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Few Americans would disagree that access to the Internet is crucial to success in the digital economy. Given this fact, the digital divide is certainly worthy of the recent attention focused on it by elected officials. Unfortunately, many government officials fail to recognize that taxes and regulations raise costs and limit the ability of consumers to afford online services. The politician's view of the Internet and the telephone as another means to raise taxes works against their goal of eliminating the digital divide.
Excessive government taxation of telecommunication services is the greatest impediment to access of technology and further compounds the digital divide. Telephone taxes have increased 62 percent since 1986, and currently stand at rates equivalent to alcohol and tobacco taxes. These taxes have a drastic and direct impact on a consumer's ability and desire to go online.
That is why Citizens for a Sound Economy is particularly supportive of the efforts of Senators Bill Roth and John Breaux and Representatives Rob Portman and Bob Matsui. Together they have introduced legislation in the Senate and in the House of Representatives to repeal one of most highly egregious examples among communications taxes - the federal excise tax.
This tax costs Americans nearly $6 billion each year simply for keeping a phone in the house. Originally a means to fund the Spanish-American War, this tax is now used to fund everything from Mohair subsidies to congressional pensions. We won the Spanish-American War more than 100 years ago; yet, the wartime levy still exists - it's time we win the war against taxes that expand the so-called digital divide.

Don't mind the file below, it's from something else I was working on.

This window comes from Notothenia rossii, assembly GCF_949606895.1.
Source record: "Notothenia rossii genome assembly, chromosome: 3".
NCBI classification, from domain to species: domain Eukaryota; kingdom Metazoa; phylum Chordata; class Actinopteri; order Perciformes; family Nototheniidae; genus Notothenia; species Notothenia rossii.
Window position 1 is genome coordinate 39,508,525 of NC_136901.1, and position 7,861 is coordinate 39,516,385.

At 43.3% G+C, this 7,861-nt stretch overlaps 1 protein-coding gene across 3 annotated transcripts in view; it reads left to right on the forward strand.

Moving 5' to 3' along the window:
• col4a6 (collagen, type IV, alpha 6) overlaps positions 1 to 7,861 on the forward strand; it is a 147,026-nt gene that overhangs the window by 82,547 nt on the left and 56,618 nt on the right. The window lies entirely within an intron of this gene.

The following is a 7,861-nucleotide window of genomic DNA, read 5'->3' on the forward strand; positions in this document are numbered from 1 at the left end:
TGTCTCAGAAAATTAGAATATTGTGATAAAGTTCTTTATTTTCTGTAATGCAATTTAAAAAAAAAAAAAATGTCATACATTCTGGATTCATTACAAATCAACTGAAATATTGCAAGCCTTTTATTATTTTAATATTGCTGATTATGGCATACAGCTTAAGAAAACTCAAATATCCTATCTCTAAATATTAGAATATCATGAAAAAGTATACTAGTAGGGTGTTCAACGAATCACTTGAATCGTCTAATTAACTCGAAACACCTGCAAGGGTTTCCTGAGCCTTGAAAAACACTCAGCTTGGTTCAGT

A recent study by the Stanford Institute for the Quantitative Study of Society has confirmed CSE's position that eliminating taxes and regulations is the best approach the government can take to bridge the digital divide. The study found that demographics only account for 20 percent of the digital divide. Unfortunately, government efforts at bridging the digital divide have traditionally been designed to target specific demographic groups. This study indicates that these types of programs will not solve the problem. If government truly wants to get more people online the best solution is to lower the cost of going online. There are numerous free Internet Service Providers (ISPs), but a highly taxed phone line is needed to access these ISPs. By reducing or eliminating outdated and discriminatory taxes on communications the government could lower the cost of going online and take a huge leap forward in eliminating the digital divide.
By imposing these regressive rates of taxation while simultaneously proclaiming the need to rapidly expand technology to all regions and income levels, government officials will only ensure that these taxes will hit hardest those who can least afford it. It is time that policymakers understand, as they look for ways to bridge the digital divide, the best way to give consumers the full benefits of high technology is by removing the high taxes and obsolete government regulations that are frontline barriers to getting online. A solid first step toward that goal would be to repeal the Federal Excise Tax.